The largest insurer of homes and vehicles in Iowa and Nebraska has made “staffing adjustments” to help customers in both states affected by Tuesday’s storms. Ann Avery is a spokesperson for State Farm. “It’s the kind of damage that is consistent with a wind and hail storm…we’ve all seen some pretty dramatic photos,” Avery says.
The heaviest damage in Iowa is over the southwest corner of the state. In some cases, homes and cars were battered by fallen trees that were uprooted by 80 to 90 mile per hour winds. Large hail and flooding also caused damage. The total number of insurance claims are adding up quickly. Avery says safety should be the top priority when surveying storm damage.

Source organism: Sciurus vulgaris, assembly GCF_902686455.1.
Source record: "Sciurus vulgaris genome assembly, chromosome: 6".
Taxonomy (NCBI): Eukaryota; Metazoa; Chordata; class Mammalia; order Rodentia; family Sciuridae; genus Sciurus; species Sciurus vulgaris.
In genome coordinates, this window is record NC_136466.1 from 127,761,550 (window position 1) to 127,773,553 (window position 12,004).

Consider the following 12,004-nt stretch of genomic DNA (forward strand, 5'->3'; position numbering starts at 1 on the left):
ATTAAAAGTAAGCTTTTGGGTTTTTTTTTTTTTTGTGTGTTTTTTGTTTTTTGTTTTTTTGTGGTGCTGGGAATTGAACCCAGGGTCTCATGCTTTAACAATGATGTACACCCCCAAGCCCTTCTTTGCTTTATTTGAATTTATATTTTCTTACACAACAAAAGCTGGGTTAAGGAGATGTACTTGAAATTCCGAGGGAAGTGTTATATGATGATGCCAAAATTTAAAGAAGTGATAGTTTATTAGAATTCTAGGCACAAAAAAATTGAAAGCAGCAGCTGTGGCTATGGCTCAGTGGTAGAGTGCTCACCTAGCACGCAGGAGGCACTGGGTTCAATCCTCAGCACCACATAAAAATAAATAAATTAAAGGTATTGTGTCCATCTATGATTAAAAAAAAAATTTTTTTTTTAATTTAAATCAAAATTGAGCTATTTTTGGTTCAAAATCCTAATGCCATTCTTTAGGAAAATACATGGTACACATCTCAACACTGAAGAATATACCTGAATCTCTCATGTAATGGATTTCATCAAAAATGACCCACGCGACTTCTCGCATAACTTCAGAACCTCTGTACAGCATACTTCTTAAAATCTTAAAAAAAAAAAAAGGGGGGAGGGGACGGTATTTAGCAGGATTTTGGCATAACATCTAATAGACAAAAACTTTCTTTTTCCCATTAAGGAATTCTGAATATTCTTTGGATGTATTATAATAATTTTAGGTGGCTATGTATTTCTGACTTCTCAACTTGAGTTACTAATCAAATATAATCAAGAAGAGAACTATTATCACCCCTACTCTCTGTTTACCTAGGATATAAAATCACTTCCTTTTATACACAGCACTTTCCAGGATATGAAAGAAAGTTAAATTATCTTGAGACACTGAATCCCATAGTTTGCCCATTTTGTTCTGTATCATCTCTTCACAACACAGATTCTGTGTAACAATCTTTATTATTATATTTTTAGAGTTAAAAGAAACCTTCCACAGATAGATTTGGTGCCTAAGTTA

She encourages homeowners to avoid downed power lines and when it’s safe to do so, make temporary repairs to prevent further damage to a home or vehicle.
“We do encourage people to save their receipts for any purchases they incur in the process of doing that,” Avery says.
As for permanent repairs, Avery says it’s important to take time to choose a reputable contractor.”Ask for references, ask about certificates of insurance, maybe consider contacting your local Better Business Bureau,” Avery suggests. “Just take care to choose someone who will help you recover appropriately.”
In the eastern Nebraska town of Blair, which is part of the Omaha-Council Bluffs metropolitan area, thousands of vehicles at a car dealership were badly damaged by baseball-sized hail. The courthouse in Blair sustained at least $1.2 million in damage from heavy rain after the hail shattered windows and skylights.